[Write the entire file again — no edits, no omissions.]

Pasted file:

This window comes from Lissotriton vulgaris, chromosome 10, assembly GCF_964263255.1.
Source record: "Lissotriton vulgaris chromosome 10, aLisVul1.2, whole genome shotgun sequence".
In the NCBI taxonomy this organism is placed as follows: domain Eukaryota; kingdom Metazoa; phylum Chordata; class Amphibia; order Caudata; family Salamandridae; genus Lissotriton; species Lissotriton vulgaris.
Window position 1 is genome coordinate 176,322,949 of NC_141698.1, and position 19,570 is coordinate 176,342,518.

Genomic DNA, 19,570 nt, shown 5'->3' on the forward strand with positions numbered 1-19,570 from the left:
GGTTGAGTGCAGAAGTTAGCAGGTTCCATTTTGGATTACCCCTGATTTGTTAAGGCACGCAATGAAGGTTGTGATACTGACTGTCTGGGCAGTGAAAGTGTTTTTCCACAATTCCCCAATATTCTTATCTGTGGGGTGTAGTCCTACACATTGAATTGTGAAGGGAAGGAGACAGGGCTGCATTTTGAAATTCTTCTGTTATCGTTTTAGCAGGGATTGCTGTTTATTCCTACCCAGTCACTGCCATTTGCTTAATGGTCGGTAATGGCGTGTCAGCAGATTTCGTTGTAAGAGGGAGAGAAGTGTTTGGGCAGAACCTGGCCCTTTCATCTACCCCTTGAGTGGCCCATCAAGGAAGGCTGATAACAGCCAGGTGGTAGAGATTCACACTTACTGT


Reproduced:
This window comes from Lissotriton vulgaris, chromosome 10, assembly GCF_964263255.1.
Source record: "Lissotriton vulgaris chromosome 10, aLisVul1.2, whole genome shotgun sequence".
In the NCBI taxonomy this organism is placed as follows: domain Eukaryota; kingdom Metazoa; phylum Chordata; class Amphibia; order Caudata; family Salamandridae; genus Lissotriton; species Lissotriton vulgaris.
Window position 1 is genome coordinate 176,322,949 of NC_141698.1, and position 19,570 is coordinate 176,342,518.

Genomic DNA, 19,570 nt, shown 5'->3' on the forward strand with positions numbered 1-19,570 from the left:
GGTTGAGTGCAGAAGTTAGCAGGTTCCATTTTGGATTACCCCTGATTTGTTAAGGCACGCAATGAAGGTTGTGATACTGACTGTCTGGGCAGTGAAAGTGTTTTTCCACAATTCCCCAATATTCTTATCTGTGGGGTGTAGTCCTACACATTGAATTGTGAAGGGAAGGAGACAGGGCTGCATTTTGAAATTCTTCTGTTATCGTTTTAGCAGGGATTGCTGTTTATTCCTACCCAGTCACTGCCATTTGCTTAATGGTCGGTAATGGCGTGTCAGCAGATTTCGTTGTAAGAGGGAGAGAAGTGTTTGGGCAGAACCTGGCCCTTTCATCTACCCCTTGAGTGGCCCATCAAGGAAGGCTGATAACAGCCAGGTGGTAGAGATTCACACTTACTGT